Fifteen patients with hypercalcaemia and sarcoidosis have been studied. Twelve were males of average age 34; the three females averaged 53.
Cases included widely varying sarcoid manifestations, but five gave a clear history of rather excessive ingestion of low-dosage vitamin D preparations. The data confirm that in most cases there is an undue sensitivity to all the actions of vitamin D, the situation therefore mimicking vitamin D intoxication. Two patients volunteered to receive ultra-violet irradiation and became hypercalcaemic with corresponding clinical and biochemical changes.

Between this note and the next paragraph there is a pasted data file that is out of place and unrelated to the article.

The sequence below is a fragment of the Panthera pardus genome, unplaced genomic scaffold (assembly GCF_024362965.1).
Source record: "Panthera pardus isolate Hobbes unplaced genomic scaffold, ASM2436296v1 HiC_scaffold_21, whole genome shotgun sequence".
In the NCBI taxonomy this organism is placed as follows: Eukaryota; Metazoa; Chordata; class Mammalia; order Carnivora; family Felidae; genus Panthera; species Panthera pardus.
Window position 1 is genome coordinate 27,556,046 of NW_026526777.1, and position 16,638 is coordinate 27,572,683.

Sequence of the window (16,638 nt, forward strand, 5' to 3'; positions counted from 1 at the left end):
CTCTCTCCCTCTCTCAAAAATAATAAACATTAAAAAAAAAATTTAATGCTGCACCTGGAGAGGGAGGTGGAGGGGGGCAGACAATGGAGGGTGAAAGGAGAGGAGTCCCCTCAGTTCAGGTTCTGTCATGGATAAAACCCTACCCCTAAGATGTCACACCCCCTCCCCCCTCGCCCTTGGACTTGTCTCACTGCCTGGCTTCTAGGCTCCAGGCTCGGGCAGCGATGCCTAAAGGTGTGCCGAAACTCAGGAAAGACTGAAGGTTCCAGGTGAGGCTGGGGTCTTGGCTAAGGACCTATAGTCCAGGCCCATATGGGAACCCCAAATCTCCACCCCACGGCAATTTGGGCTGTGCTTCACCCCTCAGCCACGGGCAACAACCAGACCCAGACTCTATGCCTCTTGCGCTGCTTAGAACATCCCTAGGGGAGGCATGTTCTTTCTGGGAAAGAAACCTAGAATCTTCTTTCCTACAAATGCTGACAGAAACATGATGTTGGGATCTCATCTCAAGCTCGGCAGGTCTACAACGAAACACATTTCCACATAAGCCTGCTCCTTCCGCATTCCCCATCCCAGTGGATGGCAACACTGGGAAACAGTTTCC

Steroids make normal the calcium abnormalities just as they do in straight vitamin D intoxication. However, in three further patients the hypercalcaemia did not respond to steroids and was shown to be due to the presence of an over-acting parathyroid gland, removal of which corrected the abnormality. There are a sufficient number of other similar cases in the literature to suggest that the development of parathyroid adenomas is another even rarer complication of sarcoidosis which must be carefully distinguished from vitamin D sensitivity.
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